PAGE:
Criminal justice is a complicated topic.
Detaining a person who commits a crime is meant to promote public safety — but it also impacts their well-being if they drop out of school, leave jobs or lose connections to
their family and support systems. Prison or jail sentences are aimed at deterring crime, but they don’t always succeed.
Studies show drug and substance abuse are at the root of more than 20% of crimes — and 68% of drug offenders are rearrested within three years after they’re released from prison. In Oregon, an average of 24,000 people are behind bars on any given day — but 42,000 others are booked into local jails annually. These repeat admissions often involve nonviolent, petty offenses involving substance abuse.
The so-called churn of people cycling in and out of local jails is important — for the direct impact repeat arrests have on individuals, plus the costs
and resources involved.
Growing evidence backs up the need to treat substance abuse as a public health problem, redirecting people and resources away from prisons and jails and towards treatment. Studies demonstrate this is cost effective and proven to yield better results.
Salem Health grant supports local diversion program
In recent years, Marion and Polk County stakeholders decided to rethink their approach to frequent, low-level offenders. Like their national counterparts, local authorities caught people shoplifting, trespassing or violating minor drug offenses —
who were also dealing with addiction or a mental health crisis, typically fueled by substance abuse.
These underlying issues led to actions that conflicted with the law.
Meanwhile, the arrest, detention and subsequent release of these individuals were doing little to address addiction, housing or mental health concerns — and ultimately had little to no effect on criminal behavior. Local stakeholders became convinced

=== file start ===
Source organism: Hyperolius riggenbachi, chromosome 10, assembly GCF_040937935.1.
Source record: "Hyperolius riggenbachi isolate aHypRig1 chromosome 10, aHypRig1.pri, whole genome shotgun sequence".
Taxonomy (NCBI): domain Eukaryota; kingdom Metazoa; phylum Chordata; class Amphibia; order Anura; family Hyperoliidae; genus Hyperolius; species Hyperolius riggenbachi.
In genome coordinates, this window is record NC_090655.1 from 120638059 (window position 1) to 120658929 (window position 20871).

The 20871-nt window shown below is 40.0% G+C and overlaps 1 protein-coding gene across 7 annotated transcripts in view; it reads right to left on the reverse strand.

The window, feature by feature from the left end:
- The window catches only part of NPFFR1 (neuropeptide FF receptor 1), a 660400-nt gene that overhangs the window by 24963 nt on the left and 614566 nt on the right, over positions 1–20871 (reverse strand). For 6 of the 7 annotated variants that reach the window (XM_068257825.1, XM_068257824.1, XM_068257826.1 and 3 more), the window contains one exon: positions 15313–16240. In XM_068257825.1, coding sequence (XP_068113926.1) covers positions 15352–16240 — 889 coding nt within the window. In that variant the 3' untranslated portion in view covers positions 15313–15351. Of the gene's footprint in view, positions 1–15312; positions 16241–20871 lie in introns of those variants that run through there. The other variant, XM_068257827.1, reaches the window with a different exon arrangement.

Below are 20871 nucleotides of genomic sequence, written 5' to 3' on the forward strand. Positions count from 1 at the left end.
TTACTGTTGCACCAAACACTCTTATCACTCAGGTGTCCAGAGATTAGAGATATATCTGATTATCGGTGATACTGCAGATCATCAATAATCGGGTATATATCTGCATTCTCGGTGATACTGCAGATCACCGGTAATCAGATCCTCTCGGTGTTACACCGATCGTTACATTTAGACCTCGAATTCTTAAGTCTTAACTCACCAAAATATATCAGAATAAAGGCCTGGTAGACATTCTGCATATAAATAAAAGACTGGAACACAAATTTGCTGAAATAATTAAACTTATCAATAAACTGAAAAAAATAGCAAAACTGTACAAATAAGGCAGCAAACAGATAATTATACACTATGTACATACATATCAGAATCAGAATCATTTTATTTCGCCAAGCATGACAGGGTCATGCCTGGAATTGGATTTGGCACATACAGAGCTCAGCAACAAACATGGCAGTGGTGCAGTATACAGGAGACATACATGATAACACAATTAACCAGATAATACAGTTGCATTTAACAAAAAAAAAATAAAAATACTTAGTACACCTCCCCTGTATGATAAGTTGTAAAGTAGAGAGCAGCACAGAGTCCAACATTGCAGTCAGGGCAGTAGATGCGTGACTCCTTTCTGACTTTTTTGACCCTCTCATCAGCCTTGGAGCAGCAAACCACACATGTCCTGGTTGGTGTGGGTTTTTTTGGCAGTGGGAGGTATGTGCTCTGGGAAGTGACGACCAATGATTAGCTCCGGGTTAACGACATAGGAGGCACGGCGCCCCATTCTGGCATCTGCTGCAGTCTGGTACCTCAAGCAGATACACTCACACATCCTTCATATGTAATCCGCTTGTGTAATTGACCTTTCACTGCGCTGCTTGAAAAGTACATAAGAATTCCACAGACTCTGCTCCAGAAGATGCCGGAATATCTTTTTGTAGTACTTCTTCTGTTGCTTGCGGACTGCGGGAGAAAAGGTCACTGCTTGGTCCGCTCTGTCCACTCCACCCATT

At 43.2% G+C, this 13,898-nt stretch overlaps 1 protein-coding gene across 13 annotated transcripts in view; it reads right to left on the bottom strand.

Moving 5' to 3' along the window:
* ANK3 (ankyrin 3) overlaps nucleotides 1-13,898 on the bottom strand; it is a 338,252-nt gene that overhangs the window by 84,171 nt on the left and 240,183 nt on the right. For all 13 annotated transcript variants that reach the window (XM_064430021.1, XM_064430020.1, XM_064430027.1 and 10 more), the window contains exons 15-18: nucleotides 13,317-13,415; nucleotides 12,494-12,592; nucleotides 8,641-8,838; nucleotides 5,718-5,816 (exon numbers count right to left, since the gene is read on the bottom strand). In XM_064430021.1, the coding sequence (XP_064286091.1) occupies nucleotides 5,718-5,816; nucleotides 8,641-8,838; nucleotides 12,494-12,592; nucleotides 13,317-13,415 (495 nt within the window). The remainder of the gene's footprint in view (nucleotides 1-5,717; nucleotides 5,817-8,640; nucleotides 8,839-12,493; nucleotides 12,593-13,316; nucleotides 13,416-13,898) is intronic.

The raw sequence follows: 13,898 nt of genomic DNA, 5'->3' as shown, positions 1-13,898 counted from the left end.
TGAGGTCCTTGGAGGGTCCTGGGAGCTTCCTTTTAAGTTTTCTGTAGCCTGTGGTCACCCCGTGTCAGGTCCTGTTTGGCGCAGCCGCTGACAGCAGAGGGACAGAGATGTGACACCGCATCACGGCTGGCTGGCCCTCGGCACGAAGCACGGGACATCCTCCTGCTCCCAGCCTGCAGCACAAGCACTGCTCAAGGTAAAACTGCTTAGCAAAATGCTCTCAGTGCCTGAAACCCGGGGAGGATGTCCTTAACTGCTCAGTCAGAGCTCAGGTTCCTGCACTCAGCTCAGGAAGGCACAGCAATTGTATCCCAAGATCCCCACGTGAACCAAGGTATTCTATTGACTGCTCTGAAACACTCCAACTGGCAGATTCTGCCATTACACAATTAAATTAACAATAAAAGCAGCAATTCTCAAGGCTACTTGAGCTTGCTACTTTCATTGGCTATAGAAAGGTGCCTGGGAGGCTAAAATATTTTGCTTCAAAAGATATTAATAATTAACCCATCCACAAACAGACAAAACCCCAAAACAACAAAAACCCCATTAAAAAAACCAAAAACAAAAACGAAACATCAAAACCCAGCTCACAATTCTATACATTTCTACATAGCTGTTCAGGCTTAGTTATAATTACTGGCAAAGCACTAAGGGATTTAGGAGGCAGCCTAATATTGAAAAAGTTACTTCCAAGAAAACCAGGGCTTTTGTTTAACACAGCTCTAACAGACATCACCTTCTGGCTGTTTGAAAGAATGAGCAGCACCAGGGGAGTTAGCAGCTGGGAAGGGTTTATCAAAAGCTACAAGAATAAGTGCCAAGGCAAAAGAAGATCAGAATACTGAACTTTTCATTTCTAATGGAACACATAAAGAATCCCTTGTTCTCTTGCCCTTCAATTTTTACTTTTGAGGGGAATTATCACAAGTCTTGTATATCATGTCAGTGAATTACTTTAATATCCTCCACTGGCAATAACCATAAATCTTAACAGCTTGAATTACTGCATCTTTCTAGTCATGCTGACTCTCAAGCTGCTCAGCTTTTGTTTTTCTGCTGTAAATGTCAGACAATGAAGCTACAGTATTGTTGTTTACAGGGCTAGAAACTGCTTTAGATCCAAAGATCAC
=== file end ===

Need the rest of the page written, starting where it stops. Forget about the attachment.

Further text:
these men and women needed treatment and someone to walk alongside them to coordinate care.
Thanks to a Salem Health $30,000 grant, more local residents struggling with drug and substance abuse are receiving treatment and social support services through the Marion County Law Enforcement Assisted Diversion (LEAD) program.
How diversion works
The Marion County LEAD program identifies people engaged in behavior that fits the legal definition of a crime — but who face underlying issues that may be driving that behavior such as housing instability, unemployment or substance abuse problems.
Instead of arresting them, law enforcement officers connect them with trained case managers — who then help set goals, identify community resources and navigate systems to reach goals.
Case managers support these individuals for as long as needed to address social determinants of health such as housing and employment, while facilitating access to treatment services for their addiction. Diverting people towards community support systems
increases their possibility of finding stability — a key ingredient on the road to genuine recovery.
Marion County LEAD is modelled after Seattle LEAD, an evidence-based program which has achieved a 58% reduction
in recidivism. Replicating this success would further strengthen the case for a public health approach to low-level, nonviolent offenses.
Both national and local
incarceration trends make it clear it’s an approach worth trying. Salem Health is proud to be able to support this effort.